Today, I am sharing the recipe for Methkut, a versatile spice powder from Maharashtra that can be savoured with plain rice and ghee as a complete meal, or then used to spice up vegetables, Ukad and the like.
I first made Methkut several months ago when I needed it for Kolhapuri Bhadang, but forgot to take pictures and write about it. I made a large batch this weekend because I wanted needed it for another batch of Bhadang and for a couple of other dishes that I am planning to make.
There are as many recipes for Methkut as there are regions in Maharashtra. I made one version and plan to try the recipes for other versions of Bhadang soon.
This post has been updated since it was first posted with some very valuable tips from Meghana Deshmukh. She told me to grind into a very fine powder and about this process called vastragaal karane in Marathi, which essentially means to use a cloth to sieve the Methkut to get a fine powder. I did as she recommended and the result was a Methkut powder that was much richer in flavour and greater in volume.
Meghana has also generously shared her mother’s handwritten recipe for Methkut with me and this I cherish the most. I will soon try Meghana’s heirloom recipe as well. 🙂
Thank you, Meghana, and look forward to learning more from you.
How to Make Methkut | A Versatile Spice Powder from Maharashtra
Methkut | Spice Powder from Maharashtra
Methkut is a wonderful powder made with roasted lentils and spices. You will find Maharashtrians waxing eloquent over Methkut mixed with rice and ghee, the ultimate comfort food. 🙂 Do try it and you will know why!
To Be Roasted
1/3tspSoonth, Dry Ginger Powder
Over medium flame, heat a kadai (iron, preferable).
Dry roast each of the ingredients listed under to be roasted separately. Roast over medium heat to extract maximum flavour. Stir constantly for even roasting.
Set aside the roasted ingredients in a plate to cool.
Add the nutmeg, turmeric, dry ginger, asafoetida, and cardamom seeds to the dry roasted ingredients.
Grind to a fine powder.
Use a fine mesh and sieve the Methkut powder.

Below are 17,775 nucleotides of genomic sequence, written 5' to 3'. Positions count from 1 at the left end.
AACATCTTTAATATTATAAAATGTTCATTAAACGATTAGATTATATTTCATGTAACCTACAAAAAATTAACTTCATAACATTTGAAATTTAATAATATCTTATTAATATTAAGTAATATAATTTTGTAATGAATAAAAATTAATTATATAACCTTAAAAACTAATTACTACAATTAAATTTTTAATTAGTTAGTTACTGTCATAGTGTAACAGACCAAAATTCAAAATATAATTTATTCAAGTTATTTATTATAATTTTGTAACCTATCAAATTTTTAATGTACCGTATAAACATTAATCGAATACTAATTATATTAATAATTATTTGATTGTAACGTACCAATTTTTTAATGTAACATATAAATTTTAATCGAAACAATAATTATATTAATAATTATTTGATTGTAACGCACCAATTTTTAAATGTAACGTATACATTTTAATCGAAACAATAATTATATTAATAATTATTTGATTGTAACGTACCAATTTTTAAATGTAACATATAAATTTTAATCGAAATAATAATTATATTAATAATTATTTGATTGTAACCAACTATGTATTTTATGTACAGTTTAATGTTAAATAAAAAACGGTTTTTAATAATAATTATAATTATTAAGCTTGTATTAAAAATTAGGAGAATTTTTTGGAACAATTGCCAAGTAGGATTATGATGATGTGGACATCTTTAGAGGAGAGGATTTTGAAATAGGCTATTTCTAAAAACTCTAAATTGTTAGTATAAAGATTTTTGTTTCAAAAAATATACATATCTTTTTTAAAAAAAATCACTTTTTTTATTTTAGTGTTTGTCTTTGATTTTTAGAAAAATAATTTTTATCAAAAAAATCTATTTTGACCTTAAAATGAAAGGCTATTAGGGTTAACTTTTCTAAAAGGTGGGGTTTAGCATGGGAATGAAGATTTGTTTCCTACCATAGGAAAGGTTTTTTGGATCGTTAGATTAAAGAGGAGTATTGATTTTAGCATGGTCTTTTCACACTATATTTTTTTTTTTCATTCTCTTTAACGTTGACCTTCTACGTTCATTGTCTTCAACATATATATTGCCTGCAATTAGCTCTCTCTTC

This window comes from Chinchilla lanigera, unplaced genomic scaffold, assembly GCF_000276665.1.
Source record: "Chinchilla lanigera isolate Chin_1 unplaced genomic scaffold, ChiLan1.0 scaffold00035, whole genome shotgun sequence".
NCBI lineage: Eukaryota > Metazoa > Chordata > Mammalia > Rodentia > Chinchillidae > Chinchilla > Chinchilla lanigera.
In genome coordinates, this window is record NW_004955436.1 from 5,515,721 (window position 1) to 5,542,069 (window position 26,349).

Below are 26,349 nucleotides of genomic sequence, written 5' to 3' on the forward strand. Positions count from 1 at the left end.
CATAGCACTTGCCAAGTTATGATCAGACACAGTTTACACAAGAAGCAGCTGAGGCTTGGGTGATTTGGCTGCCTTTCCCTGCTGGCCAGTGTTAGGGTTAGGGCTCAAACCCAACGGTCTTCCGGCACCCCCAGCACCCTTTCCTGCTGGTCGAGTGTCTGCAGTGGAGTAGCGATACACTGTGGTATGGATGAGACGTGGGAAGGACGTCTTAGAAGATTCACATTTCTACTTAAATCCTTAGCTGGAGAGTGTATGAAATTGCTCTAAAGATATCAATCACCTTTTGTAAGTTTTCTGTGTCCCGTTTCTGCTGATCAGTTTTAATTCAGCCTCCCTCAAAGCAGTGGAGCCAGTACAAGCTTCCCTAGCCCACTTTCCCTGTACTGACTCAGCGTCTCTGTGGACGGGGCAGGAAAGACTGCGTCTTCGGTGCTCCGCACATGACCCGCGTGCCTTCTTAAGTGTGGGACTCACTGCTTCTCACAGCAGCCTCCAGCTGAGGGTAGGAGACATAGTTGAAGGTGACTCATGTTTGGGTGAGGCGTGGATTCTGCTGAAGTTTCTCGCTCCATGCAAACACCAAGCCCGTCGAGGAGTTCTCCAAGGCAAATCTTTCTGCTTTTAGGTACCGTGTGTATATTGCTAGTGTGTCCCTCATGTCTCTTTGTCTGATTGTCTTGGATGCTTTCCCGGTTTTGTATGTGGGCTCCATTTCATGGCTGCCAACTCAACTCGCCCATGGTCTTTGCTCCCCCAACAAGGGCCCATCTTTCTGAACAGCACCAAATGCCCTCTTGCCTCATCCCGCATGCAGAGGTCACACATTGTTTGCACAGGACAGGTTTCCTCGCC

Grind the coarse bits again. Repeat the sieve-and-grind process, if required.
Store Methkut in an air-tight bottle.
There are versions of Metkut that use cloves and cinnamon. I will try those soon. 🙂
Step-by-Step Method to Make Methkut
Over medium flame, heat a kadhai.
Add the chana dal and roast till the dal becomes light brown in colour.
Remove the chana dal into a plate.
Add udad dal to the kadhai and and roast till the dal turns light brown in colour.
Add the roasted udad dal to the chana dal.
Add the rice to the kadhai and roast till it becomes opaque.
Add the roasted rice to the roasted dals.
Add the coriander seeds to the kadhai and roast till they start to change colour.
Add the roasted coriander seeds to the roasted dals and rice.
Add the cumin seeds to the kadhai and roast till they start to change colour.
Add the roasted cumin seeds to the plate containing roasted dals and rice.
Add the mustard seeds to the kadhai and roast till they start to pop.
Add the mustard seeds to the roasted dals and rice.
Add the fenugreek seeds to the kadhai and roast till they start to brown.
Add the browned fenugreek seeds to the roasted dals, rice, and spices.
Add the red chillies to the kadhai and roast for a few seconds till it starts to change colour.
Add the chillies to the roasted dals and spices.
To the roasted dals and spices, add the unroasted pepper, turmeric, asafoetida, nutmeg powder, dry ginger powder, and cardamom seeds.
Let the mix cool to room temperature.
Grind to a fine powder.